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Thursday, May 24, 2012

Old Paradise Church – How it Used to Be

On Easter Sunday, April 8, 2012, church services were conducted in the old Paradise Utah chapel for the last time.
The chapel is seen here with an east addition that was added at around the turn of the century. 

"One of the oldest Mormon chapels in Utah will soon be demolished to make way for a new church. The 133-year-old Paradise 2nd and 3rd Ward church in Cache County will be leveled [May 2012]. Church historians say the chapel, located in the heart of Paradise, was completed in 1877 and features limestone walls. The landmark structure has been added onto multiple times over the years.


“While there's no evidence of cracking in the original building's walls, the chapel is not in compliance with seismic codes and has problems with its roof and foundation.
“Church leaders said while some members wanted to save the chapel, most preferred a new church because of the high cost to renovate.

"Given the fact that the structure was in the shape it was in, it wasn't logical to try to restore it," said Hyrum Stake President Steve Miller, who presides over the four wards in Paradise.

“Miller said he and other stake leaders have asked if original elements of the old chapel could be incorporated into the new church. Original rock will become part of a stone facade, he said, and plans call for a modified steeple that doubles as a bell tower, housing the original bell from the 19th century church. 

“The original chapel features architecture and construction techniques shared by earlier LDS churches and temples, said Garth Norman, a contract archaeologist for the church.

"Some of these early settler-builders had worked on the Nauvoo temple, and could have naturally incorporated their knowledge of temple architecture into the design and construction of the new rock church," he told The Herald Journal.”  Deseret News

“Paradise never was a wealthy town. In the early days, people with money built on Center Street in Logan. They didn't build out in the boonies. Paradise was a pioneer farming community. The church was the crown jewel.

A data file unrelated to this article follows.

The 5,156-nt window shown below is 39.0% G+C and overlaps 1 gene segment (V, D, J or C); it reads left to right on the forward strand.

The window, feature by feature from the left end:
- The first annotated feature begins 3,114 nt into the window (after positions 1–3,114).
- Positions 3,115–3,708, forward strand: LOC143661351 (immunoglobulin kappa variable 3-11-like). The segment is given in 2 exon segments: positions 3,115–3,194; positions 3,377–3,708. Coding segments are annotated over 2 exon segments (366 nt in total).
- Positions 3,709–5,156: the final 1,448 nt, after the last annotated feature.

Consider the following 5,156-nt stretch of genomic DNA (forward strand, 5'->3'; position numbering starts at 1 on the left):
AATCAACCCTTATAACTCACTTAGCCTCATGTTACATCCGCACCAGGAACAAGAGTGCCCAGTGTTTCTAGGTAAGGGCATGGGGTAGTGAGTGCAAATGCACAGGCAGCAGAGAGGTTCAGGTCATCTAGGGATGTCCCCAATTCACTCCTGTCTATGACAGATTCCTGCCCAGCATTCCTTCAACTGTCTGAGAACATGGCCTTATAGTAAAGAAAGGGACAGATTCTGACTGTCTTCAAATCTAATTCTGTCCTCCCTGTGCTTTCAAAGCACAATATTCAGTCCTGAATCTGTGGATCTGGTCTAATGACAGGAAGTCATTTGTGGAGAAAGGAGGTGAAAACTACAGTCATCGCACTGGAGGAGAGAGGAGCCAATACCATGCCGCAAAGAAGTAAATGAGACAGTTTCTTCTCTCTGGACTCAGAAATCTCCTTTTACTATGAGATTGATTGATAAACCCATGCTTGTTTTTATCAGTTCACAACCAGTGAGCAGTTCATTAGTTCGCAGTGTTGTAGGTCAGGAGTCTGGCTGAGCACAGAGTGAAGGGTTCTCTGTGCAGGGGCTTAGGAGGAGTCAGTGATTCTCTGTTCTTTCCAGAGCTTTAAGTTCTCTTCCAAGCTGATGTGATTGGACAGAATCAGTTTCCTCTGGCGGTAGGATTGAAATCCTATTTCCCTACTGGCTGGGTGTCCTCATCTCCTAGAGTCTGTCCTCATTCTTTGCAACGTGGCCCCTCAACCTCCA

”The Northwest part of the church was built stone by stone, timber by timber in 1877.  In those days church members paid for much of the building and did all the work. They built onto the building in the 1950's and this chapel was added then. Notice the lovely color of the chapel.

”How many LDS churches built today are graced with hand-painted borders and lovely flowers--each one different? The man who painted these was in his 80's when he did it. He had worked on temple murals.” Carol Warburton  


We are newcomers to Paradise and have only been here since 1999.  This chapel is very different from many of the standard LDS church houses.  It was built piece by piece.  New additions were added throughout the years as needed.  It has a second story with classrooms as well as a cry room that looks down into the chapel. The chapel has large windows on both sides, lighting the room with natural light.

Our children used to love to play in the curly trees after church.  As we waited for everyone to gather after meetings, the little ones would climb the trees in dresses or white shirt and tie. 

This used to be the only chapel in Paradise, until the new red brick church was built on 9400 South a few years ago. The old church is a unique chapel and holds a lot of memories for many people. 

We’ve been attending at the new church for some time, but we will always have fond memories of the Old Paradise Church. 

1 comment:

  1. I had no idea the church would demolish a historical icon like the Paradise Chapel. My great-grandfather was bishop there for 24 years in the late 1800's. I attend there as a child with my grandmother who lived in Paradise all her life. I'm stunned to say the least. We had our Oldham Family reunion there until my mother passed away. That makes me sad.

    ReplyDelete

Thank you for posting